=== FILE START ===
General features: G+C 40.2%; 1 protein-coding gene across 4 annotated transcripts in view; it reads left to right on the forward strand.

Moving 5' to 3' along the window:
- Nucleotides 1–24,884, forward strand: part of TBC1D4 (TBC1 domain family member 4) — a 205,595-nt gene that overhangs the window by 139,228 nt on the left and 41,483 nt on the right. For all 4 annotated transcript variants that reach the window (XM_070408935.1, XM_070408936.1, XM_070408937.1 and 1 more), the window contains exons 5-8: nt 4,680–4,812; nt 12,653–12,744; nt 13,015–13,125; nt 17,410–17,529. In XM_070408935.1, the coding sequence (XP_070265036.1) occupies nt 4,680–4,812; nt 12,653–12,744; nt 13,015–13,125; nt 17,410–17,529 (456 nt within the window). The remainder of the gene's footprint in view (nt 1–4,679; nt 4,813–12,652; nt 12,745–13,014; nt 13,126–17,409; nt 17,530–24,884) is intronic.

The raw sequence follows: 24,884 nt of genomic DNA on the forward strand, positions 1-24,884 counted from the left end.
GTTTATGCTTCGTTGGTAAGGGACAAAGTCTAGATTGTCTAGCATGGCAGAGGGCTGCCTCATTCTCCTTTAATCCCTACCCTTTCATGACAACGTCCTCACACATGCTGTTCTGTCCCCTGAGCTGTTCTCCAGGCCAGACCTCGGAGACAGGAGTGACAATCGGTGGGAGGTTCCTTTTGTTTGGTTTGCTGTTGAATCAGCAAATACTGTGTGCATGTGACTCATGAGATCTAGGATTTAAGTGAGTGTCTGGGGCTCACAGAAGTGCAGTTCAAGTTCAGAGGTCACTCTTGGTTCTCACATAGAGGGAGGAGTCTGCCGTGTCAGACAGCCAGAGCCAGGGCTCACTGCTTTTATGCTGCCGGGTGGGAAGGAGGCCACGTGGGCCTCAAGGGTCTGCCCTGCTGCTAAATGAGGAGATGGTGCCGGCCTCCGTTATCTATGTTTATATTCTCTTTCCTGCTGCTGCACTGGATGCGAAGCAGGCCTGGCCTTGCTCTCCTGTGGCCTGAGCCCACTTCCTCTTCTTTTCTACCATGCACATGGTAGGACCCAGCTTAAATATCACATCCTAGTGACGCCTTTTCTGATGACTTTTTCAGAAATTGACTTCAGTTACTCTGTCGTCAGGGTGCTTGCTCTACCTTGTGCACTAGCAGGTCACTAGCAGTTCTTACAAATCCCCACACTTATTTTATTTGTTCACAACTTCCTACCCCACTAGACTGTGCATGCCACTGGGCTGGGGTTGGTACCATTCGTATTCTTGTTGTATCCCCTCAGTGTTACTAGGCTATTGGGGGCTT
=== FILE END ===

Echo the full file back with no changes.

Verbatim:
General features: G+C 40.2%; 1 protein-coding gene across 4 annotated transcripts in view; it reads left to right on the forward strand.

Moving 5' to 3' along the window:
- Nucleotides 1–24,884, forward strand: part of TBC1D4 (TBC1 domain family member 4) — a 205,595-nt gene that overhangs the window by 139,228 nt on the left and 41,483 nt on the right. For all 4 annotated transcript variants that reach the window (XM_070408935.1, XM_070408936.1, XM_070408937.1 and 1 more), the window contains exons 5-8: nt 4,680–4,812; nt 12,653–12,744; nt 13,015–13,125; nt 17,410–17,529. In XM_070408935.1, the coding sequence (XP_070265036.1) occupies nt 4,680–4,812; nt 12,653–12,744; nt 13,015–13,125; nt 17,410–17,529 (456 nt within the window). The remainder of the gene's footprint in view (nt 1–4,679; nt 4,813–12,652; nt 12,745–13,014; nt 13,126–17,409; nt 17,530–24,884) is intronic.

The raw sequence follows: 24,884 nt of genomic DNA on the forward strand, positions 1-24,884 counted from the left end.
GTTTATGCTTCGTTGGTAAGGGACAAAGTCTAGATTGTCTAGCATGGCAGAGGGCTGCCTCATTCTCCTTTAATCCCTACCCTTTCATGACAACGTCCTCACACATGCTGTTCTGTCCCCTGAGCTGTTCTCCAGGCCAGACCTCGGAGACAGGAGTGACAATCGGTGGGAGGTTCCTTTTGTTTGGTTTGCTGTTGAATCAGCAAATACTGTGTGCATGTGACTCATGAGATCTAGGATTTAAGTGAGTGTCTGGGGCTCACAGAAGTGCAGTTCAAGTTCAGAGGTCACTCTTGGTTCTCACATAGAGGGAGGAGTCTGCCGTGTCAGACAGCCAGAGCCAGGGCTCACTGCTTTTATGCTGCCGGGTGGGAAGGAGGCCACGTGGGCCTCAAGGGTCTGCCCTGCTGCTAAATGAGGAGATGGTGCCGGCCTCCGTTATCTATGTTTATATTCTCTTTCCTGCTGCTGCACTGGATGCGAAGCAGGCCTGGCCTTGCTCTCCTGTGGCCTGAGCCCACTTCCTCTTCTTTTCTACCATGCACATGGTAGGACCCAGCTTAAATATCACATCCTAGTGACGCCTTTTCTGATGACTTTTTCAGAAATTGACTTCAGTTACTCTGTCGTCAGGGTGCTTGCTCTACCTTGTGCACTAGCAGGTCACTAGCAGTTCTTACAAATCCCCACACTTATTTTATTTGTTCACAACTTCCTACCCCACTAGACTGTGCATGCCACTGGGCTGGGGTTGGTACCATTCGTATTCTTGTTGTATCCCCTCAGTGTTACTAGGCTATTGGGGGCTT